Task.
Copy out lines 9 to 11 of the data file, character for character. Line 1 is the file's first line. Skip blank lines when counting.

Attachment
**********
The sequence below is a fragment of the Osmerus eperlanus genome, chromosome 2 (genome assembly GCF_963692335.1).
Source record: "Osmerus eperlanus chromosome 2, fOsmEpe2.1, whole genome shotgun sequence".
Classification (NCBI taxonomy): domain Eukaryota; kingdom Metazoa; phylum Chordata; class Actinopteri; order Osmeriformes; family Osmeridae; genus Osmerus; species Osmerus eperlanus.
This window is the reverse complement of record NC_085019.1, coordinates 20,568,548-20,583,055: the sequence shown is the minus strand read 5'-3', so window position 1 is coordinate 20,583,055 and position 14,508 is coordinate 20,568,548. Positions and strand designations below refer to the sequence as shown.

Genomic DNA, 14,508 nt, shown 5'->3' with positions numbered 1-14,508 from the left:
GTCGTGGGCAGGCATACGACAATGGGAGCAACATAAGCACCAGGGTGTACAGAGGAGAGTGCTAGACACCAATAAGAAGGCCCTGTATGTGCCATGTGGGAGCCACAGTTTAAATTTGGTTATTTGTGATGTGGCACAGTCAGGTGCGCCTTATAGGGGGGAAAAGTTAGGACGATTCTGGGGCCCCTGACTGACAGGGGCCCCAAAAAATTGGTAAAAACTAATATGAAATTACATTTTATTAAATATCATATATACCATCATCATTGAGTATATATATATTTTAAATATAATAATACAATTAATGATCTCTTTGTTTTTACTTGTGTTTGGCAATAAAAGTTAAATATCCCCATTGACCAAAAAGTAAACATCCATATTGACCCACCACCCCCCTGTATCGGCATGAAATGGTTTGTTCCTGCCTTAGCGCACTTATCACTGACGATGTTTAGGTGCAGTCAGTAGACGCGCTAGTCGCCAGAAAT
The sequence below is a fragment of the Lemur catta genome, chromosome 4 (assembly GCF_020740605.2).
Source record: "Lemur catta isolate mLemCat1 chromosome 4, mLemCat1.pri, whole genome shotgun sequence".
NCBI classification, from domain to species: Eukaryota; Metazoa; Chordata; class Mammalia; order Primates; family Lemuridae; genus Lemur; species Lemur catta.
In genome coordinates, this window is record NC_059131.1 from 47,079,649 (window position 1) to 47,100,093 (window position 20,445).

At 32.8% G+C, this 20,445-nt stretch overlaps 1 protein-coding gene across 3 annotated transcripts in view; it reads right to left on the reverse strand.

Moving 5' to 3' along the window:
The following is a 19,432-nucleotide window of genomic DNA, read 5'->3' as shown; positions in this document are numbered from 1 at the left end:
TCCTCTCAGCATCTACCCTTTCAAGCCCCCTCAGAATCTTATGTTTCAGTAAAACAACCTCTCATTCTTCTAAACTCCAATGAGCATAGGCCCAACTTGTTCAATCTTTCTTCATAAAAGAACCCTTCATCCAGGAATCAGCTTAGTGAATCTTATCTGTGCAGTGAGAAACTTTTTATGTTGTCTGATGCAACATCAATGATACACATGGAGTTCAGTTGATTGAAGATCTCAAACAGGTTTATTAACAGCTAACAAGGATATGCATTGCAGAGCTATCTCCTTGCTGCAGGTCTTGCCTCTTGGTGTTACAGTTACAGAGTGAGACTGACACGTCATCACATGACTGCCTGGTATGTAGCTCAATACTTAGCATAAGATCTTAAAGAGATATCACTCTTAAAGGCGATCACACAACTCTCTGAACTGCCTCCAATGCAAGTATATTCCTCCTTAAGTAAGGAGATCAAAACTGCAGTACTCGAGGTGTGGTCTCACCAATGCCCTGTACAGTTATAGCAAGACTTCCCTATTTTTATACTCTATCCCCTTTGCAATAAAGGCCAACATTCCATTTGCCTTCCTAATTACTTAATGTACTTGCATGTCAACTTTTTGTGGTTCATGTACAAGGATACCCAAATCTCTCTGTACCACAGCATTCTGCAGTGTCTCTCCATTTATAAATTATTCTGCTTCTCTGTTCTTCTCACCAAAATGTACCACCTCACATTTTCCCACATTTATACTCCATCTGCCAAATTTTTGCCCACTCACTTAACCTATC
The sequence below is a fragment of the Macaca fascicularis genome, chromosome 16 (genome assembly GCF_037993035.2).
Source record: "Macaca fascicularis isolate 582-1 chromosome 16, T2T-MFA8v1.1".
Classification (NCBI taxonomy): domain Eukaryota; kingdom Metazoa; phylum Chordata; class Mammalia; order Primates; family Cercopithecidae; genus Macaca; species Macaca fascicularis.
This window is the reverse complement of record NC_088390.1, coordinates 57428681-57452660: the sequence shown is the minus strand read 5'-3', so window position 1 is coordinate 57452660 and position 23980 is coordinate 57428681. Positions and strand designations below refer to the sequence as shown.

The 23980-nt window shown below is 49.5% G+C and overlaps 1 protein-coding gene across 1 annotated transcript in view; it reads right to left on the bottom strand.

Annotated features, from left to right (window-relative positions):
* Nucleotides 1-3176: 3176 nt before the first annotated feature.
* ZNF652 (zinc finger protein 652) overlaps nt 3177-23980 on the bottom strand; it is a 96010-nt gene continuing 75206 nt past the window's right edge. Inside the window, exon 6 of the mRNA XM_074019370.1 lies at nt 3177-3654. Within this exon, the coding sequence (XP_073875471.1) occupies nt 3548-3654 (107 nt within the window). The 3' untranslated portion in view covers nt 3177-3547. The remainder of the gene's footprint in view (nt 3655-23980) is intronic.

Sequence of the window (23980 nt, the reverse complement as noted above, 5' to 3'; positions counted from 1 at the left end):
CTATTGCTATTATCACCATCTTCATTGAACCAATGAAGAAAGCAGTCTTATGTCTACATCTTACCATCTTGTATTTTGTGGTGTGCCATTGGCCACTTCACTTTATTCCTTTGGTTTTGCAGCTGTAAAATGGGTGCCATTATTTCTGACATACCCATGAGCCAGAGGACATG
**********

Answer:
NCBI classification, from domain to species: Eukaryota; Metazoa; Chordata; class Mammalia; order Primates; family Lemuridae; genus Lemur; species Lemur catta.
In genome coordinates, this window is record NC_059131.1 from 47,079,649 (window position 1) to 47,100,093 (window position 20,445).

At 32.8% G+C, this 20,445-nt stretch overlaps 1 protein-coding gene across 3 annotated transcripts in view; it reads right to left on the reverse strand.